GE: Beyond the Information Age

GE: Beyond the Information Age

As one of the top minds working at General Electric sees it, no longer are we merely in an era of dizzying high-tech advances. Knowingly or not, we’ve actually moved beyond

As one of the top minds working at General Electric sees it, no longer are we merely in an era of dizzying high-tech advances. Knowingly or not, we’ve actually moved beyond the Information Age and its inherent limits.

"Today, I'm pronouncing the end of the Information Age," declared Dr. Joseph Salvo, director of the GE Telematics Center of Excellence in Niskayuna, NY, speaking at a media event held there late last week. “In the new age, the sheer amount of information is not as important as the quality of said information,” he continued. Salvo pointed out that now content is readily available, “commoditized” and easily downloaded wirelessly to a variety of mobile memory devices.

As Salvo sees it, the new age is characterized not just by the availability of information but by the continuing evolution of connectivity-- as we can now talk to 4 billion people across the globe seamlessly. "Several billion people in India and China have been brought into the global network...we are moving away from the physical world," he said. 'The natural extension is to all objects."

Where previously the "network" was far less diverse, the information explosion will make it far easier to connect with anyone, anywhere, Salvo continued. He said the most important aspect of information is becoming not how much we can store, but the ability to network the information with other sources.

An example from the trucking industry is the global scope of GE Asset Intelligence’s VeriWise tracking system. The challenge for tracking is keeping aware of the location and status of billions of assets in real-time. According to Salvo, sensors are key. "It's not about a 'box,' it's about a brain....there is a brain in the trailer, it knows where it is. The object is self-aware." A swarm of intelligent trailers, including in-cab devices, RFID inventory management, in-road sensors, tire pressure monitoring and door sensors, allows fast decisions without any supervisory input needed. He defined the VeriWise network as the ability to connect anything to anything, anywhere, anytime.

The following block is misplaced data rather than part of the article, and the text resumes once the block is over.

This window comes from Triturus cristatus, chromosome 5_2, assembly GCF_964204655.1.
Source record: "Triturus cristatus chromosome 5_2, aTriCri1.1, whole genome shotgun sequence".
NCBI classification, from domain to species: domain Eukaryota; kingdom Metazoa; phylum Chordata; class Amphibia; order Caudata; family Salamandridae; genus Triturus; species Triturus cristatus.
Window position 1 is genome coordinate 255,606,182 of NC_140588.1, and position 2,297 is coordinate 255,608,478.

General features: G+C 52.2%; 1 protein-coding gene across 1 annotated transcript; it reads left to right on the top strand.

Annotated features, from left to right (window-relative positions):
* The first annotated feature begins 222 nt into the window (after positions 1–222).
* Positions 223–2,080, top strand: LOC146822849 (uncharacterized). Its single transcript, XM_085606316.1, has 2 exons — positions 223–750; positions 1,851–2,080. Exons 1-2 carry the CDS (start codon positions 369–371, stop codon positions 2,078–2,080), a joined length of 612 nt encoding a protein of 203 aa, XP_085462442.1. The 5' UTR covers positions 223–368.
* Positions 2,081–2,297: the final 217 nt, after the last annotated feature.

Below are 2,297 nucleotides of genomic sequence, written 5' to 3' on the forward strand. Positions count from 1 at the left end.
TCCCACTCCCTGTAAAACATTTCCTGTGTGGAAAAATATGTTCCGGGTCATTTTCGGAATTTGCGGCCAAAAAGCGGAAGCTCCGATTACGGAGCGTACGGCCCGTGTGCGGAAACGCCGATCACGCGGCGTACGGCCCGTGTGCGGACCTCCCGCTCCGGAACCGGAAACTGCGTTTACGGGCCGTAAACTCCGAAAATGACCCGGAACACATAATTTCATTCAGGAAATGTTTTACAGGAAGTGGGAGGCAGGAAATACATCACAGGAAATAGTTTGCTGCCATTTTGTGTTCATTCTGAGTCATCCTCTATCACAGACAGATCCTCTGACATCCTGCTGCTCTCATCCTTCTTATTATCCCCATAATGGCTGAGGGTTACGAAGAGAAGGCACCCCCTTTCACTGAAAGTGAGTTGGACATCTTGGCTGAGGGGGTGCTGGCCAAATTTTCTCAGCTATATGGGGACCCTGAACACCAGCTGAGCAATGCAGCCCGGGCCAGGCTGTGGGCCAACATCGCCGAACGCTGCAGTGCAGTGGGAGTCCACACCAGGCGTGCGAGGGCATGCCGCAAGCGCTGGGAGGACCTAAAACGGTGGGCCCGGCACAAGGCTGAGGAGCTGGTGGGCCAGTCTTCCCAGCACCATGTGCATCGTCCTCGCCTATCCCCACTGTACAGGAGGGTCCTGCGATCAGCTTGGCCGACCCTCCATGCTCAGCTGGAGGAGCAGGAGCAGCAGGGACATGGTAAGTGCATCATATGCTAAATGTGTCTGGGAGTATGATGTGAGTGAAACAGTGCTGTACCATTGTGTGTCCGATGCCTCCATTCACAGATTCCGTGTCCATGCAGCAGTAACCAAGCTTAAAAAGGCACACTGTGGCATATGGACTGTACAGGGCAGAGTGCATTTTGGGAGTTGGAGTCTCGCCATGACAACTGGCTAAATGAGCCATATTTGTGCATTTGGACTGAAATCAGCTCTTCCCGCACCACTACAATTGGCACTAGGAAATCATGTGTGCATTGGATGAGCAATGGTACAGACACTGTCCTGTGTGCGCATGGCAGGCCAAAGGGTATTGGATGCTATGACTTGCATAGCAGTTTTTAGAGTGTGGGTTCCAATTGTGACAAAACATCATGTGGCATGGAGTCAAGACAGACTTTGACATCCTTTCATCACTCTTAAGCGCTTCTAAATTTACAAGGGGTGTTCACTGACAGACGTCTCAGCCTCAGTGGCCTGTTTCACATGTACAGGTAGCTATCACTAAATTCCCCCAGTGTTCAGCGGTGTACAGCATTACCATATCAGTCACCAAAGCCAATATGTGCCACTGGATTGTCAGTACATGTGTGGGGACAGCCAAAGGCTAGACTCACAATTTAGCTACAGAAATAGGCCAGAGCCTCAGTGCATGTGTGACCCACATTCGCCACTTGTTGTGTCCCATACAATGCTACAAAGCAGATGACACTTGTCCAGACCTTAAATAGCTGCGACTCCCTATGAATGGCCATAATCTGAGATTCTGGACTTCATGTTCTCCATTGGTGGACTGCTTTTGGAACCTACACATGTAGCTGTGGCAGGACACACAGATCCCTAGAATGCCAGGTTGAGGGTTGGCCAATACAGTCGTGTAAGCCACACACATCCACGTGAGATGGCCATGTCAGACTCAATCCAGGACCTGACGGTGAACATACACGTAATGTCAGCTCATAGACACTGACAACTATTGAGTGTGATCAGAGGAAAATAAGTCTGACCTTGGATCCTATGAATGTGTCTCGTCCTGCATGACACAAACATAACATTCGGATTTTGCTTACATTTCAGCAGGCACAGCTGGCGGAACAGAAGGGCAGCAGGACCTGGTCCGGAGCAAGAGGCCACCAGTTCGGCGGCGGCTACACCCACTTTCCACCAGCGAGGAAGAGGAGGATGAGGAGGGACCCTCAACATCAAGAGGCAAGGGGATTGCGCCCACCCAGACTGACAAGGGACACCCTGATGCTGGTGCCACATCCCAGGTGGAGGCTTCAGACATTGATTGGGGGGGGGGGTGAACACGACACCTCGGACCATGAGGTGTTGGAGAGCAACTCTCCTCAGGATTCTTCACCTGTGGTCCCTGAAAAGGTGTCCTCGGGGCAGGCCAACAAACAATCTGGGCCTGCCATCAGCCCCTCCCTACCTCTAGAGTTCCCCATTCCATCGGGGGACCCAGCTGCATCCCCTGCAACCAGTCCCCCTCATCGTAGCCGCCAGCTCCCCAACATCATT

"What the world needs now is transparent end-to-end logistics," said Salvo. The goal is for system consciousness, and the future will include infrastructure services, portfolio optimization, real-time routing, recovery planning, planning optimization and local decisioning through the VeriWise Geo-analytical system.

This telematics system is still in its infancy but will explode from a $4 billion industry to one worth a projected $80 billion in 2008. "We are evolving from point-sensing to pervasive, interactive sensing," he said. While we must label and track trillions of objects, we also have to avoid storing data that will soon have absolutely no value, he pointed out, adding that while the 20th century was the era of “commoditization” of most physical assets, the 21st will change the perceived value of pure data in all its forms-- because having data is far less important than connecting it.

In other developments the company has been working on composite engines, incorporating lighter composite materials into GE aircraft engines and wind turbines to lower fuel consumption and emissions while enabling operators to stay economically viable. It was pointed out that this technology is starting to find its way into mainstream applications after 30 to 40 years of research and development. GE Rail is developing a hybrid locomotive that is in the process of being released with a prototype machine in operation at the moment. The company said the rail hybrids will produce fuel savings of 10 to 15% and their technology will be adaptable to on-the-road vehicles, such as trucks and transit buses.

The GE Global Research Center in Niskayuna, N.Y. employs 1900 of the company's 3000 researchers. The remainder work out of centers in India, China, and Germany.

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